A local manufacturing facility in Albany is the only one of its kind employing an unusual workforce.
They make products for our nation’s military, the New York City Transit Authority, and New York Department of Transportation.
“Production has to flow. We cannot have errors or mistakes,” Christopher Burke explained.
A skilled seamstress named Diane Hubbard sat at the front of the assembly line.
“I like to sew; I enjoy it,” she said.
Diane is able to produce 100 safety vests a day.
Upon closer inspection of the factory floor located on Washington Avenue, you’ll learn it’s no ordinary factory. The fabric of this workforce is mostly the blind.
“You learn you just get used to it ,” Hubbard said.
With no sight, Diane is able to feel her way through each perfect stitch.
“We don’t think it’s amazing,” she said. “It’s a job we get paid for.”
The only thing helping her is a small piece of adaptive equipment.
Burke is the executive director at Northeastern Association of the Blind at Albany (NABA).
“A low profile fixture right next to the needle is just enough for an individual to line that zipper up with the rest,” he explained.
The rest is all Diane and her training.
“Our job is independence,” Burke said. “We change people’s lives every day. We see it right here on the floor.”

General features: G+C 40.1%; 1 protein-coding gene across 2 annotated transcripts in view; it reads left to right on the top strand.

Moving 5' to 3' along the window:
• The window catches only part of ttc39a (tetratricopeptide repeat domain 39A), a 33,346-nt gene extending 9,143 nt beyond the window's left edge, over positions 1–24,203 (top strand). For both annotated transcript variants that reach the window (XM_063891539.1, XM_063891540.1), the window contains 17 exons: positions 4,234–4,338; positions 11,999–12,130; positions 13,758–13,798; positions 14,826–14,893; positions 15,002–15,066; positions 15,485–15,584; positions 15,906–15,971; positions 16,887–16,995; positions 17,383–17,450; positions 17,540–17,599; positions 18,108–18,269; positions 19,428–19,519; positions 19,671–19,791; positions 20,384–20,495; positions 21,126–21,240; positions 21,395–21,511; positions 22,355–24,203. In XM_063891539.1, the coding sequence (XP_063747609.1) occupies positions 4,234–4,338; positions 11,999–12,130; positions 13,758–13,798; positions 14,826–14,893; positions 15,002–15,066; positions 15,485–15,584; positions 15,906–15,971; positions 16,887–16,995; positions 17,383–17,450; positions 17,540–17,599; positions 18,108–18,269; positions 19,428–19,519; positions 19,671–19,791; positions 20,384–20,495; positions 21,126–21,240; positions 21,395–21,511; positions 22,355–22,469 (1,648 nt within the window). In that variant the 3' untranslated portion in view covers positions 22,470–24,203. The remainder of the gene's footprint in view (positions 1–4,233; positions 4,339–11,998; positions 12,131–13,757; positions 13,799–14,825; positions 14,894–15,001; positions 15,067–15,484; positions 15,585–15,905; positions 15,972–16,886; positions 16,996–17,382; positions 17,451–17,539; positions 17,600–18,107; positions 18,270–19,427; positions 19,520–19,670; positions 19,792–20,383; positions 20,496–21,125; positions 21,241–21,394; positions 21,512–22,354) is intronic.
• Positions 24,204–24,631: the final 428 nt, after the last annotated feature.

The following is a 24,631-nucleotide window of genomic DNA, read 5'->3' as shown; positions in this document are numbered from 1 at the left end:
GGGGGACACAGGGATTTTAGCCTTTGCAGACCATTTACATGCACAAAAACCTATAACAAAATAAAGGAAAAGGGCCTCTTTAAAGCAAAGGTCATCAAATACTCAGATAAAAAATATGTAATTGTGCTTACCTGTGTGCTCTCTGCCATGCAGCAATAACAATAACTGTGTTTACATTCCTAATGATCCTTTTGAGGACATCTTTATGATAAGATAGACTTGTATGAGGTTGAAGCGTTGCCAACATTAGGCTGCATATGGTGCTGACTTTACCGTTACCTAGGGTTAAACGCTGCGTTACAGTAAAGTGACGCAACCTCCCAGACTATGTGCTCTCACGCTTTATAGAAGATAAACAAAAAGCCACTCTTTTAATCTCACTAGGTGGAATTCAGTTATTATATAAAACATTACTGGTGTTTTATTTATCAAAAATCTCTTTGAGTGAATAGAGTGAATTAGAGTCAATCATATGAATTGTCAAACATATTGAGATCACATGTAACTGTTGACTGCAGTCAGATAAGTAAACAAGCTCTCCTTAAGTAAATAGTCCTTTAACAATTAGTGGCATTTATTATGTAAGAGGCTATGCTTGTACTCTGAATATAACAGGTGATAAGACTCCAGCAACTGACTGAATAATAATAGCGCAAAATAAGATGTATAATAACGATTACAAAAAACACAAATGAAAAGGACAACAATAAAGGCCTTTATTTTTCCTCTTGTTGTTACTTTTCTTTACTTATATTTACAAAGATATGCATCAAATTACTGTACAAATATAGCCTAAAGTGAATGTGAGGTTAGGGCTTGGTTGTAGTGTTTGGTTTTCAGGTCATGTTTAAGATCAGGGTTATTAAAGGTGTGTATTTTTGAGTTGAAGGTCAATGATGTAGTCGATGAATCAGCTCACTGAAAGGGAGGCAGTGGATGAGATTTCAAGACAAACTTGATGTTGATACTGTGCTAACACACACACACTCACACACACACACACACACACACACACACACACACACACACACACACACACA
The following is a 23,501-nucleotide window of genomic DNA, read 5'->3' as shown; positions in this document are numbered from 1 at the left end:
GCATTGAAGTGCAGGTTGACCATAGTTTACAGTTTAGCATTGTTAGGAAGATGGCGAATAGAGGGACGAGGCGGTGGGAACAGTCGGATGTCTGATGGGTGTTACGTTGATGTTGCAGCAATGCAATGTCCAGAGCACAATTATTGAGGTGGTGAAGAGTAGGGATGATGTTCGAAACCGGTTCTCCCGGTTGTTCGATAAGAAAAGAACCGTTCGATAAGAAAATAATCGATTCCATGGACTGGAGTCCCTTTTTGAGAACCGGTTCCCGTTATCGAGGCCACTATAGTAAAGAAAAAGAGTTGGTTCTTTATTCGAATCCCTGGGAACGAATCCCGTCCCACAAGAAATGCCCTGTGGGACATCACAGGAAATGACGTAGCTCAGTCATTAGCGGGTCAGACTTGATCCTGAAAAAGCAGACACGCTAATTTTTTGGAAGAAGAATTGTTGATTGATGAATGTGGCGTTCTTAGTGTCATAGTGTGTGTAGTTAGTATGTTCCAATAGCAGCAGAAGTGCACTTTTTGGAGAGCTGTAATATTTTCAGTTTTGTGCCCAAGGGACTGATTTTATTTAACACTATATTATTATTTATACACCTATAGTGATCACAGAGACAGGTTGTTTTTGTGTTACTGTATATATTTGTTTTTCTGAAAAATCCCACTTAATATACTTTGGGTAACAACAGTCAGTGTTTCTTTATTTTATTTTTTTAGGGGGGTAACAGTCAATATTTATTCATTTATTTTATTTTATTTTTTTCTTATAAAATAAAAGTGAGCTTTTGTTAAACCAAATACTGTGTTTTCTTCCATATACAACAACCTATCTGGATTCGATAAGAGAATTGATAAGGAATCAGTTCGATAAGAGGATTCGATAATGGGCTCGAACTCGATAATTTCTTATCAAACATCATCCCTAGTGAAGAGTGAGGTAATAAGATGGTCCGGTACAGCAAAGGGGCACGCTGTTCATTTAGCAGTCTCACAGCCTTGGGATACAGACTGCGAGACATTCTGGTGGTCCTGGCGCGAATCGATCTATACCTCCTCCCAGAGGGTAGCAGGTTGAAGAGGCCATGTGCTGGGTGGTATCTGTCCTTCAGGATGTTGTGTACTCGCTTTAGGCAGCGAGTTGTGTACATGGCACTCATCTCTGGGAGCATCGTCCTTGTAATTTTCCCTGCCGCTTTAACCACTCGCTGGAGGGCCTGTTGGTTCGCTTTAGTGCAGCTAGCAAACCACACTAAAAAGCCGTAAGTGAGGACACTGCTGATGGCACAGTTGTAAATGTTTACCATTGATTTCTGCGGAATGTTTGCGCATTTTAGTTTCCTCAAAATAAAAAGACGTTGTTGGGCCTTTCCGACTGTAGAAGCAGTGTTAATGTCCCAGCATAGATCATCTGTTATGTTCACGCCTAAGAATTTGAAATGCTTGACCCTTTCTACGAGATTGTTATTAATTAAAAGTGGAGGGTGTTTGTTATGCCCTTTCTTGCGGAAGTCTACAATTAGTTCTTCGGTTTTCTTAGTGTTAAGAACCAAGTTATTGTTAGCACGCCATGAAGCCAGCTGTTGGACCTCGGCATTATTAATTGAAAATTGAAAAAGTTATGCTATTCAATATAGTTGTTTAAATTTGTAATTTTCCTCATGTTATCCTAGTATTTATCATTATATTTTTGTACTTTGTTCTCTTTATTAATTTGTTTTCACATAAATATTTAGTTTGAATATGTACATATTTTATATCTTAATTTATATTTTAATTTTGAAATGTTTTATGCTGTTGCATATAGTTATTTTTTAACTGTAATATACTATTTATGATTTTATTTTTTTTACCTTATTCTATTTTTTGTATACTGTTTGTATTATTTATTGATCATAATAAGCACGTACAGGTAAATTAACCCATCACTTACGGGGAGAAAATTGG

Burke’s mission is to create as many jobs as possible for people who can’t see. The blind community has a 70 percent unemployment rate.
“When I got here, they said ‘Well, blind people can’t iron. They are blind,’” he recalled.
Now all the ironing is done by people with no vision, but that comes with its own set of challenges.
“Mainly just getting over the fear of working with the iron as hot as it is, learning where my hands need to go,” explained Lynette Stevens.
After ironing out the details, Lynette is now able to make neck tabs for women’s military uniforms.
“We make them for The Navy, The Army, and The Marines,” Burke said. “So anywhere in the country, or in the world, that you see someone in a dress uniform, they are all made in Albany on this floor.”
It’s a point of pride for Stevens.
“It’s a way to honor our service people,” she said.
“We might do something differently than you but the fact is we get it done,” Diane added.
Burke, showing off one of the reflective vests, explained, “When the light hits this, it lights up as if light was shining back at you.”
This blind workforce now leading the sighted to better see state DOT crews, workers in the NYC subway, and Metro North. They also have full benefits and opportunities many once thought were reserved for people with sight.
“That’s why this is so important because people find out they really can work,” Hubbard stated.
The sewing machine is more than just a needle and some thread piecing together parts of a uniform. It’s become a tool for mending a community who can see far beyond their challenges.
NABA’s manufacturing operation has been in business for 30 years. The organization provides around 500 jobs within their facility and through outside job placement.
If you’d like to contact NABA and find out more about their services, you can visit their website: https://naba-vision.org/